It depends on how you look at all this.
As stated before, I'm working from the original set blueprints (for most areas of the ship). I've already partitioned the whole starship into compartments, and each compartment is responsible for it's own rigidity. There are limited umbilical connections between compartments, but those are at very specific points. Most compartments are two decks thick (specially if a compartment deck is bisected by a turbo shaft), and there is a few inches of space under the floors on all decks... but that is not where the bulk of the "plumbing" is found.
Actually, almost all of the wiring (etc.) is found in the walls (mostly along the corridors). After all, the surface of the walls of the corridors are generally more than two feet from the surface of the walls of most of the rooms. There is enough room in the walls above the height of the doors for people to crawl inside (which is why there are alcoves with ladders every so often along the corridors).
We have some idea what the interior of the walls look like (thanks to Charlie Evans
), but here is one of those aspects that I see people doing over and over again these days... you can't make assumptions as to how much room is needed for all the things Leopardmadcat
listed unless you know how much room those things need in the 23rd century.
Just because you don't think there is enough room given how you might do it today has no baring on what people will be doing hundreds of years from now. So I've adopted a black box view on such things. There is room for something, though how it works we just don't know.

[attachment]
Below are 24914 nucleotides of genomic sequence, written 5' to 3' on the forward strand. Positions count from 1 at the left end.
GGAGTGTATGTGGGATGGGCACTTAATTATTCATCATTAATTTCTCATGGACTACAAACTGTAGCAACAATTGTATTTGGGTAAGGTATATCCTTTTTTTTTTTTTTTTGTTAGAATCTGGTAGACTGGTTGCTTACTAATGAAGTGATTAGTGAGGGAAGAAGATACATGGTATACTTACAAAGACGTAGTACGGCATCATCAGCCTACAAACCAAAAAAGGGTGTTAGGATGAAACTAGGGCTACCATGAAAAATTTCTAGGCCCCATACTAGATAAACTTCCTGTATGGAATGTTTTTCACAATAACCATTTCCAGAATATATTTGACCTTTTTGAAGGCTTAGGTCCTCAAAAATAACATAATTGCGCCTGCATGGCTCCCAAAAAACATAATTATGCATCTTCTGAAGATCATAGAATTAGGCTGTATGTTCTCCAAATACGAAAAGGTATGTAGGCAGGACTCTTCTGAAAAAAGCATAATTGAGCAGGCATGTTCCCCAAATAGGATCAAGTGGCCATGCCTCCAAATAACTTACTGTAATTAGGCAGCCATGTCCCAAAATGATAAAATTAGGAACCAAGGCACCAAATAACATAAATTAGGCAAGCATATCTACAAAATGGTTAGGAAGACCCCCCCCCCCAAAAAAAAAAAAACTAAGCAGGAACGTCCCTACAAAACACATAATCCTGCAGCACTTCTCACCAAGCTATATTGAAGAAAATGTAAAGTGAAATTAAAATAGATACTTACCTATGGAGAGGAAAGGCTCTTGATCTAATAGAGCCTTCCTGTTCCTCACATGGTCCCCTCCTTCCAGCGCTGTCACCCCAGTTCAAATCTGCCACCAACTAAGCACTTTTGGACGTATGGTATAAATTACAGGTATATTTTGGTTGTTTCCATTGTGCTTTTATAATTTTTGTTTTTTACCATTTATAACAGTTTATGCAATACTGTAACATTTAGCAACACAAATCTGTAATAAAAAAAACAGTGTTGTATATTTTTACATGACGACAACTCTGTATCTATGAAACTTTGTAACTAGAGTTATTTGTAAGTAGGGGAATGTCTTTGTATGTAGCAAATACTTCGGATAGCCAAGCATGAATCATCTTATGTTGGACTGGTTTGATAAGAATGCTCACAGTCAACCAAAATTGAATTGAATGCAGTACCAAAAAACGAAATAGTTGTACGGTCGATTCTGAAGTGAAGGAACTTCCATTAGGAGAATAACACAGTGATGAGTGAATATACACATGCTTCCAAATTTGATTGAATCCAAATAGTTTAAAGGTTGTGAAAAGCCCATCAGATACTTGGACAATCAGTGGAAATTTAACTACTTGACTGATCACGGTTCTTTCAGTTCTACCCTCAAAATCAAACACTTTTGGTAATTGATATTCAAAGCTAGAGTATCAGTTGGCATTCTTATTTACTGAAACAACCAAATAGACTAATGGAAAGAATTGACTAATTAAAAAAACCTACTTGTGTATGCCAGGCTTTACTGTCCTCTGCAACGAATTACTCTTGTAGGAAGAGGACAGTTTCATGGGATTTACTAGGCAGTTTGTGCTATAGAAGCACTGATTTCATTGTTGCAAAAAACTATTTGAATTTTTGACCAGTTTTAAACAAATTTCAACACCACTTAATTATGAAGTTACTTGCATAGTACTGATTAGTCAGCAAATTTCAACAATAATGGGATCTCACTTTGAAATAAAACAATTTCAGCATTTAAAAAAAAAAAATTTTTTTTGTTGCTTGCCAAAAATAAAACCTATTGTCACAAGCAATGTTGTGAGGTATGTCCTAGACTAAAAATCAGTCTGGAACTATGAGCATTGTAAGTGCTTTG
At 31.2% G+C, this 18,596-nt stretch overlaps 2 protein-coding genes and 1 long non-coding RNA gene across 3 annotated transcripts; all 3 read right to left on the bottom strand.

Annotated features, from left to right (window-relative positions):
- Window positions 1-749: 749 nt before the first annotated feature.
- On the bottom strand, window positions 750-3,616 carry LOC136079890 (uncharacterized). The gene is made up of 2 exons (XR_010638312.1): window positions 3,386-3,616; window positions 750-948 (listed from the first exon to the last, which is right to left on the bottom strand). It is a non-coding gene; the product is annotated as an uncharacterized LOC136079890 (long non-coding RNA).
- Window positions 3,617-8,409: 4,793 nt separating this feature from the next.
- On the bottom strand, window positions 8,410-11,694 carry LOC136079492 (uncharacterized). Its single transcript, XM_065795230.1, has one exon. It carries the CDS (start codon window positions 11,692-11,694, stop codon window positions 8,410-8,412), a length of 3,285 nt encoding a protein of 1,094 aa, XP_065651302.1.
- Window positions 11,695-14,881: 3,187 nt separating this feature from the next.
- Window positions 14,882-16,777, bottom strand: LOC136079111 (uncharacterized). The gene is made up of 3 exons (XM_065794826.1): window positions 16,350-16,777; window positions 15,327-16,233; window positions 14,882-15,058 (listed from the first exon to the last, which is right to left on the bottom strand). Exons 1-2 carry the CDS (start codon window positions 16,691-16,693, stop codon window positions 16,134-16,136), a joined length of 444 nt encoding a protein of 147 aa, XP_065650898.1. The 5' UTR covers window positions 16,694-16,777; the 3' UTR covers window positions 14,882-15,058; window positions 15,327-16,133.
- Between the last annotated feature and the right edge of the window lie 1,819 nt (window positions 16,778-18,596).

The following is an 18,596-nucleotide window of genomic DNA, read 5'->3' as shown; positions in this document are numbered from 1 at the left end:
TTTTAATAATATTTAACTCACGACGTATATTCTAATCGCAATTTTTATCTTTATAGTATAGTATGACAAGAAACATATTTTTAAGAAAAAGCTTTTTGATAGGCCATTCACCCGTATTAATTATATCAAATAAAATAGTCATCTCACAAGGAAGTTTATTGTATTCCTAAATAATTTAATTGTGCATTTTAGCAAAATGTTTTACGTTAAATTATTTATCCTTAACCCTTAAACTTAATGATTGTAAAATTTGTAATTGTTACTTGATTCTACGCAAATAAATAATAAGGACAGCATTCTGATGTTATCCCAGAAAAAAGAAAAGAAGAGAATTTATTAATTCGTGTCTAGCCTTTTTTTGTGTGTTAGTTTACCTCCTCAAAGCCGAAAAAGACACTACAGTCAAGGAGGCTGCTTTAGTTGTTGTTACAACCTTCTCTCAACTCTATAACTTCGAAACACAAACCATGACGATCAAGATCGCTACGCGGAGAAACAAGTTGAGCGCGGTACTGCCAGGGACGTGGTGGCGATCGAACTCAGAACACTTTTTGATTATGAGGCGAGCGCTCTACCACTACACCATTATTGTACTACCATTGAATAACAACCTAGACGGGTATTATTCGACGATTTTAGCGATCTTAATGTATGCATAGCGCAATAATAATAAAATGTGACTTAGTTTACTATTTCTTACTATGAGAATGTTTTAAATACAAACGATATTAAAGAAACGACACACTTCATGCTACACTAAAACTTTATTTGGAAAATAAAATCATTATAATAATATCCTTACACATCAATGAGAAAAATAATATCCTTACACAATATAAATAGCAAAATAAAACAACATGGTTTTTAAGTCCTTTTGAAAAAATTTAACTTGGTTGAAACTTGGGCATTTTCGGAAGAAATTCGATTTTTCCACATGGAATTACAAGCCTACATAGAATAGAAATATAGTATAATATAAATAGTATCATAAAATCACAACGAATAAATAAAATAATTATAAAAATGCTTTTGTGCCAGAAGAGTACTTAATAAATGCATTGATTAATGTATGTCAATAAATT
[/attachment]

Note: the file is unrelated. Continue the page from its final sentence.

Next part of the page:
As for the general structure of the ship itself... I am constantly surprised at the thicker is better
mind set of some people. Geometry can make a structure stronger than using more material... but I'm guessing people aren't being taught this stuff in schools anymore.
But as a estimate of what I'll be using for the thickness of the walls, floors and outer hull of these plans, these images of the U.S.S. George H.W. Bush
under construction are where I'll be getting some data...
Although I'll still be referring to the hull thickness examples as seen in the show more often than not.
But remember... everyone can put this together any way they want. I mean think about it, if you told people back in the 1960s that almost every home in America would have a computer (if not several) that was many times the speed of the most advanced systems in existence at that time, what would they have been thinking our homes would be like? They would most likely guess that more than half of the internal volume of our homes would be used to house this equipment.
And that is a difference of 40 years... we're talking hundreds with this stuff.
Didn't you say that your saucer has a total of eight full-height decks?
I'd point out that even in some of my earliest sketches of possible placements of elements I used scaled versions of the original set plans. This overview gives a nice example...
And here is a close up on some corridor and wall set plans being used in an early sketch to help demonstrate scale...